"We are bracing for cyclone season," Xavier Leus, Resident Coordinator of the United Nations System in Madagascar, told IRIN. "So preparedness is important, not just for the upcoming cyclone season, but because in Madagascar it's not a matter of if, but when. Here, disasters are predictable: floods and cyclones happen every year."
Cyclone season usually kicks off in December and runs through April, when storms hit some of the poorest regions of Indian Ocean island. Around 70 percent of Madagascar's population live on less than a dollar a day.
Floods are also common and cause displacement of thousands of people every year throughout the island including large urban areas like the capital, Antananarivo.
Earlier in 2008 over 100 people died when Madagascar was hit by cyclones Fame, Jokwe and Ivan. The powerful winds, heavy rains and flooding affected over 340,000 people, of whom 190,000 lost their homes.
2007 was the worst year on record, with six cyclones affecting nearly half a million people, mainly in the central and northern parts of the island; in the parched south drought has persisted for several years.
Invest in preparedness and practice
Madagascar is already more frequently and severely affected by natural disasters than any other country in Africa, and the forecast is not good.
"It is clear that in the context of climate change, Madagascar needs to prepare. The major risks are all weather related: cyclones, floods and drought," Leus said.
"We need to link disaster management to climate change ... to be able to adapt and also to better manage increased risk; for the north and centre of the country that would mean increased strength and incidence of cyclones," and the chronic drought situation in the south would deteriorate even further, he warned.
While extreme weather events have always been part of Madagascar's history, the disaster management community is starting to take a new approach to them. Realising the huge impact that natural hazards have had on development programmes, the focus has shifted from being reactive and limited to response and recovery after an event, to a more comprehensive approach centred on preparedness.
"We know what types of events are bound to happen, and where vulnerable populations are," Leus said. "We can develop scenarios of the possible impact [of a disaster] and prepare, not only before the event, but also for better prepared relief efforts, ensuring that the most vulnerable are protected."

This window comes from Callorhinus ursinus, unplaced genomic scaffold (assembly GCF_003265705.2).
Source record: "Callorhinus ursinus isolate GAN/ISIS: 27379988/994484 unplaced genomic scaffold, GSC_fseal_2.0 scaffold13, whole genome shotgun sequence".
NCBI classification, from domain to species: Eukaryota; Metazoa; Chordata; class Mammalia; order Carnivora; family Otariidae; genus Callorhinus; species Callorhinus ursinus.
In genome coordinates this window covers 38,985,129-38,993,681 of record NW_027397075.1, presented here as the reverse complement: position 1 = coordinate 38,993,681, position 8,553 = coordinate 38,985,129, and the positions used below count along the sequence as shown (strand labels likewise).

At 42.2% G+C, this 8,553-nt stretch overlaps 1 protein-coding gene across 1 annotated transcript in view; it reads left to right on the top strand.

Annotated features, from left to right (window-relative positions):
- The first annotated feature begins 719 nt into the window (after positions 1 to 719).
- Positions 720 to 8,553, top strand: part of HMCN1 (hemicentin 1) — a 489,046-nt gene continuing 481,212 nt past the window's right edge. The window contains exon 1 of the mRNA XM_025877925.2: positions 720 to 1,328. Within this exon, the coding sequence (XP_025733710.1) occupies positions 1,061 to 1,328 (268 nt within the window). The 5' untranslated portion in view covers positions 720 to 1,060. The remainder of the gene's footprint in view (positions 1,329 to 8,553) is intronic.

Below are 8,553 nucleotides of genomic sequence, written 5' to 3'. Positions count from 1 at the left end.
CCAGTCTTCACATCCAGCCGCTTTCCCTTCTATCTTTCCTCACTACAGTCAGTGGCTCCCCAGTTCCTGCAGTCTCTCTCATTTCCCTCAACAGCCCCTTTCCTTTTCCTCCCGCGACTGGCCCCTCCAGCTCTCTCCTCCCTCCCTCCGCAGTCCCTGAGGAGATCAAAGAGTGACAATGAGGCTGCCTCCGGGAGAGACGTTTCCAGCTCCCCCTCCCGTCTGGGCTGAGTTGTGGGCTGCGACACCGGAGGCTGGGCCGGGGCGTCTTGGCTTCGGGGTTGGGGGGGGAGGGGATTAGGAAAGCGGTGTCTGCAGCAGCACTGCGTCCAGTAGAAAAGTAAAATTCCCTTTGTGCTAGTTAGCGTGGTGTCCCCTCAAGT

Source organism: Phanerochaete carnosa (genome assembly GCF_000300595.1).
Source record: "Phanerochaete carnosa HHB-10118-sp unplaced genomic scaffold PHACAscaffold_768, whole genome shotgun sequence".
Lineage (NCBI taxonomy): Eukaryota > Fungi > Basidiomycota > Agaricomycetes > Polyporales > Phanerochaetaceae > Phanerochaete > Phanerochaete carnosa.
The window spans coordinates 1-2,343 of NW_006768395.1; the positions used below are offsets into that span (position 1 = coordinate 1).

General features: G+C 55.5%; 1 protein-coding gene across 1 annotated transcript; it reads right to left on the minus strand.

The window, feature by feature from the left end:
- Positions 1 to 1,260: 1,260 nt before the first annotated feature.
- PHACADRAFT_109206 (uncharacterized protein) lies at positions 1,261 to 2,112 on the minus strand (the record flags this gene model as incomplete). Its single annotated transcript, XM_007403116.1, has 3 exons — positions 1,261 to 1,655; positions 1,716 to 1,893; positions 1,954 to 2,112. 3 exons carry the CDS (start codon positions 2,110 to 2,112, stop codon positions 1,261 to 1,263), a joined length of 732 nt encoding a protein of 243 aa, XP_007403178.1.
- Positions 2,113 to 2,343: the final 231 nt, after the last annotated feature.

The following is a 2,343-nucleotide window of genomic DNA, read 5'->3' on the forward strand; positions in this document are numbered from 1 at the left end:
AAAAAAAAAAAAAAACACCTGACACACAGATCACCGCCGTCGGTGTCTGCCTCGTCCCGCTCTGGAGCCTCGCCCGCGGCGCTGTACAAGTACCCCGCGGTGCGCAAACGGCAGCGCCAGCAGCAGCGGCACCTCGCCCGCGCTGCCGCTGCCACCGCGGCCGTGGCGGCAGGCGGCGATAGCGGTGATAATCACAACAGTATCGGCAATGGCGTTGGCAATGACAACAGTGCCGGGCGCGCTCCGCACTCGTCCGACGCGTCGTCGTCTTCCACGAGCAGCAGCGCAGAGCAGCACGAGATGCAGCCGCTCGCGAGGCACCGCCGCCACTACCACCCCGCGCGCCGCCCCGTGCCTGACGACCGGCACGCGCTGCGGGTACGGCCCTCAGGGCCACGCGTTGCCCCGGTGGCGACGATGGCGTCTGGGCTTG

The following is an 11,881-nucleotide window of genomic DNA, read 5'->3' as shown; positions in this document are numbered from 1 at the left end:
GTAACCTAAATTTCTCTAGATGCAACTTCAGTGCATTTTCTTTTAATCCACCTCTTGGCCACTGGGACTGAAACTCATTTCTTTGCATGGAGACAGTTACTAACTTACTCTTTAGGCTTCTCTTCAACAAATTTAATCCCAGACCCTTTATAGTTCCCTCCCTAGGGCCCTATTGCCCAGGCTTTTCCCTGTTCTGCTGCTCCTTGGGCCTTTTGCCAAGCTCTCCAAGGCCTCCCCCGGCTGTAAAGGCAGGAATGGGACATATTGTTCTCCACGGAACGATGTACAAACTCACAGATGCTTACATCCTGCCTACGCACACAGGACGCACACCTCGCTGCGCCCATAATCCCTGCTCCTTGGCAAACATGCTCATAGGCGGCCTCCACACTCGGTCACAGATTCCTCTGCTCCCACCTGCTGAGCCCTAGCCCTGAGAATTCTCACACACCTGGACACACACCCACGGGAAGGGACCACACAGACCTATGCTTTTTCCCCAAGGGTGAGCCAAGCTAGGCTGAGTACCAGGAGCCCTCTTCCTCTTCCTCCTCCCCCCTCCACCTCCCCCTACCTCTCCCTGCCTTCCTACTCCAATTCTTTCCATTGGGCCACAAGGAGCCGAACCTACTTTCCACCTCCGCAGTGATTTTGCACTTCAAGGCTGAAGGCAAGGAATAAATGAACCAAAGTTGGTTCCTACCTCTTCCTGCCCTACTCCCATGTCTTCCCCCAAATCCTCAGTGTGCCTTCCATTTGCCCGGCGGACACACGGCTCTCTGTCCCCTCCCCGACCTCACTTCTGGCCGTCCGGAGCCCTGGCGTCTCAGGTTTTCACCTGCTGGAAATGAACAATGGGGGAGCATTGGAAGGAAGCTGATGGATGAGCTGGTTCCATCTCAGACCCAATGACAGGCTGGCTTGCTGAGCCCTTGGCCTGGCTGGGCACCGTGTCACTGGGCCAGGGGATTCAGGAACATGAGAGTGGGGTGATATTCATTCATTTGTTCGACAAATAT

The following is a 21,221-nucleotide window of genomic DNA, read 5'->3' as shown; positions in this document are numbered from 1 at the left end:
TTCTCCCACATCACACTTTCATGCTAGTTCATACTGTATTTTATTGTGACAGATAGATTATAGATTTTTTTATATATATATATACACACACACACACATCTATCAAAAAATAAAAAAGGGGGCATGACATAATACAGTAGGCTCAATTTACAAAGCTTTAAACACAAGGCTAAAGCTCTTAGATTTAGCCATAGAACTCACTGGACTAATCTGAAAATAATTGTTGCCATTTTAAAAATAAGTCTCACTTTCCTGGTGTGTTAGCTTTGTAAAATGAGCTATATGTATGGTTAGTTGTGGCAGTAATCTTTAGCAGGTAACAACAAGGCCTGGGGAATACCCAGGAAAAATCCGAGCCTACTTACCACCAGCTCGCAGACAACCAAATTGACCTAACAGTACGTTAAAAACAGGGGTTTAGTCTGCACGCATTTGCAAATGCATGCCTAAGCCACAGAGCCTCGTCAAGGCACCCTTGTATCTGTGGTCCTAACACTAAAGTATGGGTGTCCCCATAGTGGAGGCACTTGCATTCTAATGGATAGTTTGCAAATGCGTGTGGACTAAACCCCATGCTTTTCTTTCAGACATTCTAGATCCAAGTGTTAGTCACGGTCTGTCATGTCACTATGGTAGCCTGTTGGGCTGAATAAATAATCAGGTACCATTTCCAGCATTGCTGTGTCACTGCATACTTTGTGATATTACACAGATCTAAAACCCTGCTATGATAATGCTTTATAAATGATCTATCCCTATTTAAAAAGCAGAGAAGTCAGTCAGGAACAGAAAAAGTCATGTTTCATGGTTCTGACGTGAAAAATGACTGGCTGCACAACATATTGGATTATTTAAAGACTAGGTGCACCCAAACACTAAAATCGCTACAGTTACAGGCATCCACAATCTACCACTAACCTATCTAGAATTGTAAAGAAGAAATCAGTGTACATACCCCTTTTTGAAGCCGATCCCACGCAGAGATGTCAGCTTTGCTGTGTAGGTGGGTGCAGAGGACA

Earlier in November 2008, under the auspices of the national disaster management authority, BNGRC, around 100 participants from national ministries, UN agencies, international and national NGOs, provincial and district authority representatives, and members of the private sector and civil society, gathered to start planning for the upcoming season.
In his opening statement at the event, Col Jean Rakotomalala, Executive Secretary of the BNGRC, stressed the crucial role of preparedness measures such as contingency planning in the response to natural disasters.
The National Contingency Plan and annual disaster simulation exercises have been recognised as invaluable during recent events, and have become examples of good practice in minimising the impact of climate-related hazards.
"The strength of Madagascar's Contingency Plan lies in the fact that it is tested in simulations," said Mateusz Tuniewicz, the Advocacy and Information Officer at the UN Office for the Coordination of Humanitarian Affairs in Madagascar.
"The first version was simulated in 2007 in an effort to bring emergency relief to cyclone-impacted areas in the east of the country; this year's  simulation, co-organised by Madagascar's Civil Protection Corps, BNGRC and humanitarian partners - to be held from 24 to 26 November - will simulate emergency response to floods in Mampikony, in Sophia region [in the North]," Tuniewicz said.
Leus pointed out that great strides had been made, particularly in dealing with the impact of cyclones, but "There is still a long way to go for flooding, and a very long way to go for drought."
Making the case
While the benefits of preparedness have already become clear at a political level and among those in disaster management, the next challenge would be to "mainstream" the concepts in all ministries and create awareness at community level.
Cost-benefit analysis to show the benefit of investing in preparedness would help make the case, according to Leus, while the costs associated with recovery were already clear: a Joint Damages, Losses and Needs Assessment, conducted by the government, UN agencies and the World Bank after the 2007/08 cyclone season, estimated cyclone-related losses at US$334.9 million.
The agriculture, fisheries and livestock sectors suffered the greatest damage, followed by housing, public administration and transport, the report noted, adding that "These sectors are crucial to the livelihoods of the poor in Madagascar, and the impact from the storms has increased the vulnerabilities of large portions of the population."
Communities in Madagascar "are hit by continuous successive events - cyclones, floods and drought", Leus said. This has severely eroded their ability to cope, depleted their resources and made them reliant on external aid. "It becomes a constant struggle and [whole communities] descend back into poverty."